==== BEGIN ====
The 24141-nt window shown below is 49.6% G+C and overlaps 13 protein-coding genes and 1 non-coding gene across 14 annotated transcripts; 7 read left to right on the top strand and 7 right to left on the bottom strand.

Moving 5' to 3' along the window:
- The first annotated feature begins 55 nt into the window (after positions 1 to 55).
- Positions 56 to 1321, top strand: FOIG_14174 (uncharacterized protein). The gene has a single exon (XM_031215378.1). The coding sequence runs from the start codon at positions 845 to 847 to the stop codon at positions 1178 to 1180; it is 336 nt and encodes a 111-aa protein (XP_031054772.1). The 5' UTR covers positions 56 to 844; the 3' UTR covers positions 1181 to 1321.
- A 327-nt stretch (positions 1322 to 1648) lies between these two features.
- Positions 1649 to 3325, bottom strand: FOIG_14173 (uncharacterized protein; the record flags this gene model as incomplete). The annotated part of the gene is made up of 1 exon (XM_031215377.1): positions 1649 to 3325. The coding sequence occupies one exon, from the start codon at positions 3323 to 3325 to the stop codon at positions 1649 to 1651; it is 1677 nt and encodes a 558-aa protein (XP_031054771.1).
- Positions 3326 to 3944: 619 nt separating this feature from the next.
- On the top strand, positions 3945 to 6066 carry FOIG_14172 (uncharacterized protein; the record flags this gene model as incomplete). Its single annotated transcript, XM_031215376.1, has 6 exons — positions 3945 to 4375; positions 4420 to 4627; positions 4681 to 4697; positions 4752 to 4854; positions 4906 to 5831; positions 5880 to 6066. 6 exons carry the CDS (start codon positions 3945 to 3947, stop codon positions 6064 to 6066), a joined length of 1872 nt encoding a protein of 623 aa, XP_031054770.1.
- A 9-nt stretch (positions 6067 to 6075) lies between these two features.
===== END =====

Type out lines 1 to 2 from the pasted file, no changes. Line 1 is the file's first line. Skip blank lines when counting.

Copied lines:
The 24141-nt window shown below is 49.6% G+C and overlaps 13 protein-coding genes and 1 non-coding gene across 14 annotated transcripts; 7 read left to right on the top strand and 7 right to left on the bottom strand.

Moving 5' to 3' along the window: